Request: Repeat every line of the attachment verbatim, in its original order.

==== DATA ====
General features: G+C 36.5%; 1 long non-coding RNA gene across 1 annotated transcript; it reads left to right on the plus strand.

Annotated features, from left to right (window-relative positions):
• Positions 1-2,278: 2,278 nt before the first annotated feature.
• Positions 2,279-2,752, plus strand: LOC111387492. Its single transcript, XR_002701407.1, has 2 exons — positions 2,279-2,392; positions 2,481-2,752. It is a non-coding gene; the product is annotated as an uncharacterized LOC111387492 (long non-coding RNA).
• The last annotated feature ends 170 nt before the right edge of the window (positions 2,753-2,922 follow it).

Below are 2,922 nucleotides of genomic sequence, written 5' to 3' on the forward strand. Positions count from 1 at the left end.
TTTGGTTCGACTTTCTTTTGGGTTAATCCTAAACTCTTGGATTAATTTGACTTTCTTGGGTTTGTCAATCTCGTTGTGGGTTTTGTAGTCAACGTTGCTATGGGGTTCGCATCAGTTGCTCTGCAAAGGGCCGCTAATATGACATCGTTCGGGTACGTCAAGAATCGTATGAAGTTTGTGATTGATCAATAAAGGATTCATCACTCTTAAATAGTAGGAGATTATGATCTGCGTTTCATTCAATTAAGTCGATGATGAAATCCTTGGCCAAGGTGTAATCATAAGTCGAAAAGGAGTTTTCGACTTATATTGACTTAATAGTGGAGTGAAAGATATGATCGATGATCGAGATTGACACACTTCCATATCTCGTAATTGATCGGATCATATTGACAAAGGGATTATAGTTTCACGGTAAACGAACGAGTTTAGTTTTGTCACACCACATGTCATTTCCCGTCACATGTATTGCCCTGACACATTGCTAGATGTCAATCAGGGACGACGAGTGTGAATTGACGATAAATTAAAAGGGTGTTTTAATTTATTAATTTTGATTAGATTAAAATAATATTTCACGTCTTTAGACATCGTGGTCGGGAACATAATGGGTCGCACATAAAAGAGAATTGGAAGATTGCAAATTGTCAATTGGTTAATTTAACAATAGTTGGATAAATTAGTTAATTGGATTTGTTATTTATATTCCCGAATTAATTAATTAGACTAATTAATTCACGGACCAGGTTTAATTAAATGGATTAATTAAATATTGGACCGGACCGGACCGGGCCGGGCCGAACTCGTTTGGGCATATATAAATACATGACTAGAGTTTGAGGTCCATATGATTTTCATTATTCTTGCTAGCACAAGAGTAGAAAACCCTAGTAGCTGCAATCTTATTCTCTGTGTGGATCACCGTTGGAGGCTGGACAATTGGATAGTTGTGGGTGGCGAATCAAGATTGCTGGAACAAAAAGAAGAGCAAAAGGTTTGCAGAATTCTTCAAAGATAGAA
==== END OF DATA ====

General features: G+C 36.5%; 1 long non-coding RNA gene across 1 annotated transcript; it reads left to right on the plus strand.

Annotated features, from left to right (window-relative positions):
• Positions 1-2,278: 2,278 nt before the first annotated feature.
• Positions 2,279-2,752, plus strand: LOC111387492. Its single transcript, XR_002701407.1, has 2 exons — positions 2,279-2,392; positions 2,481-2,752. It is a non-coding gene; the product is annotated as an uncharacterized LOC111387492 (long non-coding RNA).
• The last annotated feature ends 170 nt before the right edge of the window (positions 2,753-2,922 follow it).

Below are 2,922 nucleotides of genomic sequence, written 5' to 3' on the forward strand. Positions count from 1 at the left end.
TTTGGTTCGACTTTCTTTTGGGTTAATCCTAAACTCTTGGATTAATTTGACTTTCTTGGGTTTGTCAATCTCGTTGTGGGTTTTGTAGTCAACGTTGCTATGGGGTTCGCATCAGTTGCTCTGCAAAGGGCCGCTAATATGACATCGTTCGGGTACGTCAAGAATCGTATGAAGTTTGTGATTGATCAATAAAGGATTCATCACTCTTAAATAGTAGGAGATTATGATCTGCGTTTCATTCAATTAAGTCGATGATGAAATCCTTGGCCAAGGTGTAATCATAAGTCGAAAAGGAGTTTTCGACTTATATTGACTTAATAGTGGAGTGAAAGATATGATCGATGATCGAGATTGACACACTTCCATATCTCGTAATTGATCGGATCATATTGACAAAGGGATTATAGTTTCACGGTAAACGAACGAGTTTAGTTTTGTCACACCACATGTCATTTCCCGTCACATGTATTGCCCTGACACATTGCTAGATGTCAATCAGGGACGACGAGTGTGAATTGACGATAAATTAAAAGGGTGTTTTAATTTATTAATTTTGATTAGATTAAAATAATATTTCACGTCTTTAGACATCGTGGTCGGGAACATAATGGGTCGCACATAAAAGAGAATTGGAAGATTGCAAATTGTCAATTGGTTAATTTAACAATAGTTGGATAAATTAGTTAATTGGATTTGTTATTTATATTCCCGAATTAATTAATTAGACTAATTAATTCACGGACCAGGTTTAATTAAATGGATTAATTAAATATTGGACCGGACCGGACCGGGCCGGGCCGAACTCGTTTGGGCATATATAAATACATGACTAGAGTTTGAGGTCCATATGATTTTCATTATTCTTGCTAGCACAAGAGTAGAAAACCCTAGTAGCTGCAATCTTATTCTCTGTGTGGATCACCGTTGGAGGCTGGACAATTGGATAGTTGTGGGTGGCGAATCAAGATTGCTGGAACAAAAAGAAGAGCAAAAGGTTTGCAGAATTCTTCAAAGATAGAA